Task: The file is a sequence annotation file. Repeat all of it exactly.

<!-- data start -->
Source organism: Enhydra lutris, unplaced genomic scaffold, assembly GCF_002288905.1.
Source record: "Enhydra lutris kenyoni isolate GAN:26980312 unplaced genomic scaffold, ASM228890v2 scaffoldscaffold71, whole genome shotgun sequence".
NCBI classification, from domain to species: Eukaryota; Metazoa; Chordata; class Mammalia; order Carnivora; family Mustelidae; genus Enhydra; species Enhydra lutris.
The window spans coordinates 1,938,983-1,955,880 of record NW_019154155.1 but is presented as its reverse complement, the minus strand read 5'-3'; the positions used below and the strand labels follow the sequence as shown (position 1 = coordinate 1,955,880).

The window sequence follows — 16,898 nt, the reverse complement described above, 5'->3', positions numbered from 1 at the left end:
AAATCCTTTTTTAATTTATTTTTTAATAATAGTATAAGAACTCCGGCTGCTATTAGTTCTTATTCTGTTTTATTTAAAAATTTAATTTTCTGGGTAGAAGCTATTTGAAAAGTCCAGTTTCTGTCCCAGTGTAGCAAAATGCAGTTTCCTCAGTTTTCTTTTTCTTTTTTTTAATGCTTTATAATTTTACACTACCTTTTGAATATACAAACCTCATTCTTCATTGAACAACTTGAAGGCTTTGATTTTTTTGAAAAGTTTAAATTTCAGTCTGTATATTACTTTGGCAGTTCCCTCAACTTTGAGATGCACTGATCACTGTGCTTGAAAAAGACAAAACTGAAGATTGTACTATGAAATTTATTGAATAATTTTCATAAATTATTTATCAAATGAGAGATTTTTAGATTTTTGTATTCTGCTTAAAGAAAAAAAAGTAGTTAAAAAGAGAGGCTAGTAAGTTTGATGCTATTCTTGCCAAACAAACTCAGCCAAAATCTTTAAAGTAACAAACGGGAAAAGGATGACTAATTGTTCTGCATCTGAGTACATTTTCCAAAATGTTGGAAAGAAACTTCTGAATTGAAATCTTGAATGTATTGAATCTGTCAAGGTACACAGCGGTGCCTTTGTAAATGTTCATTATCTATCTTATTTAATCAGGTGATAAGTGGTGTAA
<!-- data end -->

Source organism: Enhydra lutris, unplaced genomic scaffold, assembly GCF_002288905.1.
Source record: "Enhydra lutris kenyoni isolate GAN:26980312 unplaced genomic scaffold, ASM228890v2 scaffoldscaffold71, whole genome shotgun sequence".
NCBI classification, from domain to species: Eukaryota; Metazoa; Chordata; class Mammalia; order Carnivora; family Mustelidae; genus Enhydra; species Enhydra lutris.
The window spans coordinates 1,938,983-1,955,880 of record NW_019154155.1 but is presented as its reverse complement, the minus strand read 5'-3'; the positions used below and the strand labels follow the sequence as shown (position 1 = coordinate 1,955,880).

The window sequence follows — 16,898 nt, the reverse complement described above, 5'->3', positions numbered from 1 at the left end:
AAATCCTTTTTTAATTTATTTTTTAATAATAGTATAAGAACTCCGGCTGCTATTAGTTCTTATTCTGTTTTATTTAAAAATTTAATTTTCTGGGTAGAAGCTATTTGAAAAGTCCAGTTTCTGTCCCAGTGTAGCAAAATGCAGTTTCCTCAGTTTTCTTTTTCTTTTTTTTAATGCTTTATAATTTTACACTACCTTTTGAATATACAAACCTCATTCTTCATTGAACAACTTGAAGGCTTTGATTTTTTTGAAAAGTTTAAATTTCAGTCTGTATATTACTTTGGCAGTTCCCTCAACTTTGAGATGCACTGATCACTGTGCTTGAAAAAGACAAAACTGAAGATTGTACTATGAAATTTATTGAATAATTTTCATAAATTATTTATCAAATGAGAGATTTTTAGATTTTTGTATTCTGCTTAAAGAAAAAAAAGTAGTTAAAAAGAGAGGCTAGTAAGTTTGATGCTATTCTTGCCAAACAAACTCAGCCAAAATCTTTAAAGTAACAAACGGGAAAAGGATGACTAATTGTTCTGCATCTGAGTACATTTTCCAAAATGTTGGAAAGAAACTTCTGAATTGAAATCTTGAATGTATTGAATCTGTCAAGGTACACAGCGGTGCCTTTGTAAATGTTCATTATCTATCTTATTTAATCAGGTGATAAGTGGTGTAA